A lot of people find it easier to fall asleep with a dim light such as a nightlight in the room. But the down side of most nightlights is that they waste electricity because they are on all night when you really only need them to be on while you are falling asleep. So I designed a nightlight that will automatically dim and turn itself off.

Here is a brief video of the build:

Project Steps


The circuit can be broken into two main parts, a timer circuit and a dimming circuit. The timer (left) is made from a 741 OP AMP wired as a comparator. The dimmer (right) is made from 741 OP AMP wired as a voltage follower (or a unity gain amplifier)

Timer circuit

The timer is made from a 741 op amp (operational amplifier) wired as a comparator. It compares the voltage across a capacitor with a reference voltage that is set by the 2.2k resistor and the 5k potentiometer.

When S2 is pressed the capacitor is charged to the supply voltage. It then gradually discharges through the 1M resistor. As long as the voltage across the capacitor is greater than the reference voltage, the output of the op amp is high (about 8.7V). When the voltage across the capacitor drops below the reference, the output of the op amp goes low (about 1.9V). This can take 0-45 minutes depending on how the potentiometer is set.

Dimmer Circuit

While the output of the timer is HIGH, it keeps the second capacitor charged. When the timer output goes LOW, this capacitor begins to slowly discharge through the 3.3M resistor. This begins the dimming cycle. The output of the second 741 op amp mirrors the voltage across the capacitor. As the voltage across the second capacitor drops, so does the output voltage and the LEDs dim. It should take about 45 minutes for the LEDs to go from full brightness to full darkness. Pressing the button at any point will reset the whole cycle.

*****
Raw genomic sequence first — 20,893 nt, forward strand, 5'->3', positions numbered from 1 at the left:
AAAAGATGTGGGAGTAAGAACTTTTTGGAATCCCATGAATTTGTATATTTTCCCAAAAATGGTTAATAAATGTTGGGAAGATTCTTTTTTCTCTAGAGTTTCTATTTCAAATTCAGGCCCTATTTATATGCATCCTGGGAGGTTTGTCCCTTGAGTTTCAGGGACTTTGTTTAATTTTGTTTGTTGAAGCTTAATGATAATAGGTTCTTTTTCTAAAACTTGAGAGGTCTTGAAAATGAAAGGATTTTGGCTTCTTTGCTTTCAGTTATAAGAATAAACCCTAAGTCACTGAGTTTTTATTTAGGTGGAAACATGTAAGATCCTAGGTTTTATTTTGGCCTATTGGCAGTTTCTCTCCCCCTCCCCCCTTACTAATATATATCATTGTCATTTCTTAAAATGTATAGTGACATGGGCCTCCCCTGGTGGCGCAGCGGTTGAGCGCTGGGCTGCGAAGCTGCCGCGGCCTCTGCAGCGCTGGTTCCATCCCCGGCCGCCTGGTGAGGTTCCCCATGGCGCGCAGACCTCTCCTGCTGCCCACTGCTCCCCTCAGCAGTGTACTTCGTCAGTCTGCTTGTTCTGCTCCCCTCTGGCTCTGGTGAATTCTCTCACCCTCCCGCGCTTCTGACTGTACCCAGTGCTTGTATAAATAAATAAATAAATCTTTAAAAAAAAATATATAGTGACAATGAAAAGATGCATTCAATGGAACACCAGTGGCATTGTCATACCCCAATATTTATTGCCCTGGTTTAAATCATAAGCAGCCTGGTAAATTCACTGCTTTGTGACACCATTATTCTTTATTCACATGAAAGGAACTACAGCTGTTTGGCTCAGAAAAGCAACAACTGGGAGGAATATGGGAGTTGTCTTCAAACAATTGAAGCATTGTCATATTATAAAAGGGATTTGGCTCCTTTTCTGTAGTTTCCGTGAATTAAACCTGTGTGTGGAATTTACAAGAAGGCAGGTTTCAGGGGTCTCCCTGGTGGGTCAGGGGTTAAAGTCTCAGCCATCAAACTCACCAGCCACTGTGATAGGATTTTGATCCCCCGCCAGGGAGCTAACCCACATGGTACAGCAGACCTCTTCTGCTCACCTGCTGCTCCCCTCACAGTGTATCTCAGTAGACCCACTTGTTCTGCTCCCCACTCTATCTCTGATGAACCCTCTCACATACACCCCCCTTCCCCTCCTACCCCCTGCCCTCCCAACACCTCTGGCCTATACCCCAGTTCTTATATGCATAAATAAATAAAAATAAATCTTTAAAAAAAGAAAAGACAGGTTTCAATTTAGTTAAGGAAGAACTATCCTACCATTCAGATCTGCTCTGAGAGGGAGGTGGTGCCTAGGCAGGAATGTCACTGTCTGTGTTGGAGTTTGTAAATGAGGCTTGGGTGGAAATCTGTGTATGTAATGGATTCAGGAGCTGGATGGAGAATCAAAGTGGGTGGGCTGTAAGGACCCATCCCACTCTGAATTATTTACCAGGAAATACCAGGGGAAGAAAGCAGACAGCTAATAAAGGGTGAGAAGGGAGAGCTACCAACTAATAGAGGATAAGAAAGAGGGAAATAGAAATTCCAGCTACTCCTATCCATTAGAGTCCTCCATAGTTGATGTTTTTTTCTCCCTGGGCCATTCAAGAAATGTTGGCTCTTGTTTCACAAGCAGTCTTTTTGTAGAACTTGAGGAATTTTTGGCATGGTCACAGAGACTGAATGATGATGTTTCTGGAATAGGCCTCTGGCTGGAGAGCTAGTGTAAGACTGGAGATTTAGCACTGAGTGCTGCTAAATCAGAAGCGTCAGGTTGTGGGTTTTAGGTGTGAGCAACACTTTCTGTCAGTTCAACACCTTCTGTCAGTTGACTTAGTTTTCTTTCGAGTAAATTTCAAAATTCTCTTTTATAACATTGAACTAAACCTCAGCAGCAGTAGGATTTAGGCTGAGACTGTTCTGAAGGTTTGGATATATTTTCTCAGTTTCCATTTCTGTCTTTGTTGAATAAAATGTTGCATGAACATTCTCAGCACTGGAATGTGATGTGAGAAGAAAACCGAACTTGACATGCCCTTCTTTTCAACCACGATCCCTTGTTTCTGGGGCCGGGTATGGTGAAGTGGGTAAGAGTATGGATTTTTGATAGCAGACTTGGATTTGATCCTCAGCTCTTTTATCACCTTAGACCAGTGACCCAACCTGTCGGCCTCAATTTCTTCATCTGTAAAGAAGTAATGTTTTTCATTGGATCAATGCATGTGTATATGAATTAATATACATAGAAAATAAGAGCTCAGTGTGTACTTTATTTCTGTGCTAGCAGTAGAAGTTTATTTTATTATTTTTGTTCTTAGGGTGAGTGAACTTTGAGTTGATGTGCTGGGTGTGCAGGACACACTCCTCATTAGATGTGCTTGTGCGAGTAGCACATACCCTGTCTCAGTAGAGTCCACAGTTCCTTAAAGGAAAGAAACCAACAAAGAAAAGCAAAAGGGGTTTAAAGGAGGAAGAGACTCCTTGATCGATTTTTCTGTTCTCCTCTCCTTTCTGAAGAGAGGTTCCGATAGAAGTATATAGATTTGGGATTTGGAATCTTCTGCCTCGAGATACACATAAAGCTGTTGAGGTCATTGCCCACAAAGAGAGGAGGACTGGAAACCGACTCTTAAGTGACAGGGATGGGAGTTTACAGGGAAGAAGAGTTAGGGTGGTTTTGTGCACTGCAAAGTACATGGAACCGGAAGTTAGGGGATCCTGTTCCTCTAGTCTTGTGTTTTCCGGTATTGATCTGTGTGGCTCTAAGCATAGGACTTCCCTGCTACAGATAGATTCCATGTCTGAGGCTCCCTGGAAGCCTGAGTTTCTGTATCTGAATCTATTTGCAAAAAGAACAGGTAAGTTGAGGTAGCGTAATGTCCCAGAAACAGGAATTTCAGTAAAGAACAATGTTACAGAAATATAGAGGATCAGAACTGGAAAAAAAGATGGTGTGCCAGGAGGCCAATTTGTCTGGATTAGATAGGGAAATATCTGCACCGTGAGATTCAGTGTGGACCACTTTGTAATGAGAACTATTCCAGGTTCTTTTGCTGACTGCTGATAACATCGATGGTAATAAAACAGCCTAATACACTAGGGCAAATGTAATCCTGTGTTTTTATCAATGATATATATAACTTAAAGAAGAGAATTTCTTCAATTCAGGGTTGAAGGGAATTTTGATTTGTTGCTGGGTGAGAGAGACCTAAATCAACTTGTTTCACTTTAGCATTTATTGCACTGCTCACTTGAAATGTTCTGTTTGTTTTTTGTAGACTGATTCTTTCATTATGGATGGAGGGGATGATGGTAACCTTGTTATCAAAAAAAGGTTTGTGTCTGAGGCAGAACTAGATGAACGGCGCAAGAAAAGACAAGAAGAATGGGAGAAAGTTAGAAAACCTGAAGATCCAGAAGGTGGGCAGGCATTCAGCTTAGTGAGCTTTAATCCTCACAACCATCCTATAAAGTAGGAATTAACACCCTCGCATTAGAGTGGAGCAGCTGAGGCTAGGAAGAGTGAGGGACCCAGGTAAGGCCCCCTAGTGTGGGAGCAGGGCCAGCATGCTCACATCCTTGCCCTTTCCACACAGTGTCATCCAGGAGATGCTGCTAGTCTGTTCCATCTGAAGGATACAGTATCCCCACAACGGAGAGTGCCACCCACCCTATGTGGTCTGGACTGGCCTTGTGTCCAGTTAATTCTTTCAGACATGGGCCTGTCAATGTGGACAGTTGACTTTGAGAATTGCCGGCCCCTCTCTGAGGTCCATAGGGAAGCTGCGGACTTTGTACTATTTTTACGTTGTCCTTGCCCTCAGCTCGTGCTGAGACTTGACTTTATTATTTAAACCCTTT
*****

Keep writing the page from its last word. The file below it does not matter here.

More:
Breadboard Prototype

Testing your circuit on a breadboard before soldering can help work out bugs.

Solder the circuit together on the circuit board.

Then if the breadboard prototype works, solder it onto a circuit board. In order to conserve space I am stacking some components. When you are done soldering, trim your board to help it fit in the housing.

Add surface components.

To connect the variable resistor, I am using a strip of PC jumper wires with some of the wires trimmed off. For my light source I am using three LEDs in series whose combined voltages is close to the supply voltage so I am forgoing adding a resistor. I tend to use a lot of heat shrink tubing to insulate my solder connections. I find that it helps avoid unwanted shorts.

Find/make a suitable housing

Once you have the circuit constructed, find a suitable housing. Then drill some holes for the LEDs, the switches, the dial and the power cord. Trim your circuit board so that it is only as big as it has to be. This will really help when it comes to fitting everything in the housing. Finally, load in all the components and your project is complete.

Test the finished product

The last step is making it look nice. If you want, you can added a diffuser or something to scatter the light. You can tint the LEDs using gels or just liquid highlighter. The final aesthetic details are up to you. I put mine in a decorative lantern.

Modify the design

The duration of time that the lights are on at full brightness and the time that they dim can be modified by changing the values of R1, C1, R4 and C2. By changing the ratios of the resistors and capacitors you change how quickly the capacitors will discharge. For a decent estimate of how the capacitors will discharge you can use the formula Vc=Vo×e(-t/RC). Feel free to change the values to meet your needs.